Host: Yeah, and for the first time in 2022, NASA attended America’s largest farmer-led, farmer-focused event — the Commodity Classic. What are some of the key takeaways from that event?

Doorn: I think a couple things. One, it showed, in one sense, we still need to keep working on our messaging. There’s still this sense of, ‘NASA, oh, you do Earth science. And I didn’t realize you were using our data.’

I have a funny story. One of our scientists was browsing around the Commodity Classic and got a question from one of the, I think it was an implement dealer, and said, ‘Well, what are you doing here? Why is NASA here?’ Right behind that dealer, he was showing some data, and it was dealing with the situation in the country, and right behind it was a NASA data product, even with the NASA meatball on soil moisture across the country, and our scientist said, ‘That’s why.’ Just making that connection, and the scientist said, after that, he had such a great conversation because he was like, ‘Oh,’ and just kind of making the connection between, really, what we do and what we’re trying to do in support, not only farmers, but the agriculture industry. It was a great experience. I think that was one need we saw.

The other was really hearing the needs from the users. I think now we’re seeing the farmers with so much information. I remember one of the comments from a producer who was saying, ‘I have so much information. I get it all day long from my equipment and from the news media and from the industry. I need help in just deciphering that. Give me something that’s useful and something I can use to make decisions.’ I think that was a clear message to us to say, ‘How can we help?’ We have tools to do that, so it’s not only the observations, but it’s the ability to take all that information and turn it into something that everyone can make decisions on. That and a lot of other just great discussions.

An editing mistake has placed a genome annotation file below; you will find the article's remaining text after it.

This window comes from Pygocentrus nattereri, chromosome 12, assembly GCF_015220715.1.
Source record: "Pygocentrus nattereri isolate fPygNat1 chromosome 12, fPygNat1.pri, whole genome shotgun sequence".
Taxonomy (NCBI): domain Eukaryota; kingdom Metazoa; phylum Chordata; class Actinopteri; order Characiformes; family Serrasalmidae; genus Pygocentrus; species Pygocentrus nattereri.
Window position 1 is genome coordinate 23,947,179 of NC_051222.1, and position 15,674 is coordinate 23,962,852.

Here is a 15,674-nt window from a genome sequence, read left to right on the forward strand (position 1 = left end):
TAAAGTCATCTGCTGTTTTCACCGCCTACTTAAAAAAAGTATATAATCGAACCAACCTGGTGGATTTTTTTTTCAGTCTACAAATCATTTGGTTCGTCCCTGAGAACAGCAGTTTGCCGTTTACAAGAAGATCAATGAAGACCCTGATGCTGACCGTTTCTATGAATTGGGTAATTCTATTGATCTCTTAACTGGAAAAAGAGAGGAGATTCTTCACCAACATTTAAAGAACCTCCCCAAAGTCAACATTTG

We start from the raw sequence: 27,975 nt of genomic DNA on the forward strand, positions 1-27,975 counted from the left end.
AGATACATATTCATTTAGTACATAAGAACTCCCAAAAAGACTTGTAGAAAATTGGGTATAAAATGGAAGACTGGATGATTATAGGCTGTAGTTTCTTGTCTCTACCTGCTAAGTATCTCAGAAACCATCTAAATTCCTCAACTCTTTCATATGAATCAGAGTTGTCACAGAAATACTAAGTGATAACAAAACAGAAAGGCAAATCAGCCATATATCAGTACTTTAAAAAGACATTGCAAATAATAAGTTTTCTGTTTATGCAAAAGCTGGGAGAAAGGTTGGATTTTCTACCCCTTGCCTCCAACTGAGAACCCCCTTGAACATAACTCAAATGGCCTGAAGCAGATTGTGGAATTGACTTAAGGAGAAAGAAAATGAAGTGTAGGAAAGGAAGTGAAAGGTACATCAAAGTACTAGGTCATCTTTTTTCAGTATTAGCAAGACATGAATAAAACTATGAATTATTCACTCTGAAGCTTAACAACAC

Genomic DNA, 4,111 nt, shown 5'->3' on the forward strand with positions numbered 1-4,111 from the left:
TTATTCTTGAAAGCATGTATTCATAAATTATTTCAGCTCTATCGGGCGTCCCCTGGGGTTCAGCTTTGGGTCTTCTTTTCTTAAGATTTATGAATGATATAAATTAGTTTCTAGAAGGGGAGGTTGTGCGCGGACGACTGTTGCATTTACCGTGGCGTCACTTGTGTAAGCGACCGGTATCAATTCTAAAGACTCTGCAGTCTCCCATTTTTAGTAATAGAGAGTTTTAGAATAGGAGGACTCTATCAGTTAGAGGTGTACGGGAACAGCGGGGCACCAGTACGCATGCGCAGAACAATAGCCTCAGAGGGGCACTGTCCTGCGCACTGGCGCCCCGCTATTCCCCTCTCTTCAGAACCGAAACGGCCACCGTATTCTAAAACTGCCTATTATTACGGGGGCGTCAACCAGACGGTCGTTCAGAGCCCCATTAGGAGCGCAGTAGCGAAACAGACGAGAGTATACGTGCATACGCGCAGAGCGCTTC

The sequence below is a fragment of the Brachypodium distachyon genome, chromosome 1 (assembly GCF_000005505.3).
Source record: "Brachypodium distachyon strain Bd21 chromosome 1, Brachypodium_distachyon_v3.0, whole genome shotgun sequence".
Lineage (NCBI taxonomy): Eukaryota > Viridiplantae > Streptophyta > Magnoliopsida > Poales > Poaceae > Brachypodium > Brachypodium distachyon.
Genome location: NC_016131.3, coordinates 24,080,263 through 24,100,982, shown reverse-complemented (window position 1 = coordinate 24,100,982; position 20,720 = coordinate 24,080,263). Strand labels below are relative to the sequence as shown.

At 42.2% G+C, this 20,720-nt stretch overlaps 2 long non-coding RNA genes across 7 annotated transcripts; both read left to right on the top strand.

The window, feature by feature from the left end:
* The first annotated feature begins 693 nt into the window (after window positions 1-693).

I think the last thing is that just making the personal connections with industry, with farmers, producers, associations that represent producers and having these one-on-one chats to understand where the industry’s going, where their pain points are, what information would be provided. Sometimes we say, ‘Well, we can’t do that,’ and that’s fine. I think understanding, too, what we can’t help. Sometimes we think we can solve everything, but understanding where we can provide our value to the industry is important. So, it was a really wonderful experience.

Host: Could you give us a glimpse of the latest tools and innovative applications, and what you see as NASA’s influence on the future of farming?

Doorn: I think I’ll talk about two in particular. One is what’s called OpenET. Essentially, what it is, is a tool that’s allowing us to take primarily the thermal channel on the Landsat satellite, the thermal sensor, and use that in a way to develop a more comprehensive and complete information on evapotranspiration, which gives a critical measurement of water use, of what a plant needs in order to be healthy. When we’re in a major water crisis like we are now, especially out West and even in other parts of the country, understanding how we can use water more efficiently has been a big draw. That tool, and being able to allow users to see the data, have it integrated into irrigation management systems, so it’s not a unique, separate NASA tool. It’s a data product that can be integrated into existing decision-making tools to allow them to more effectively and efficiently use water is really, really critical.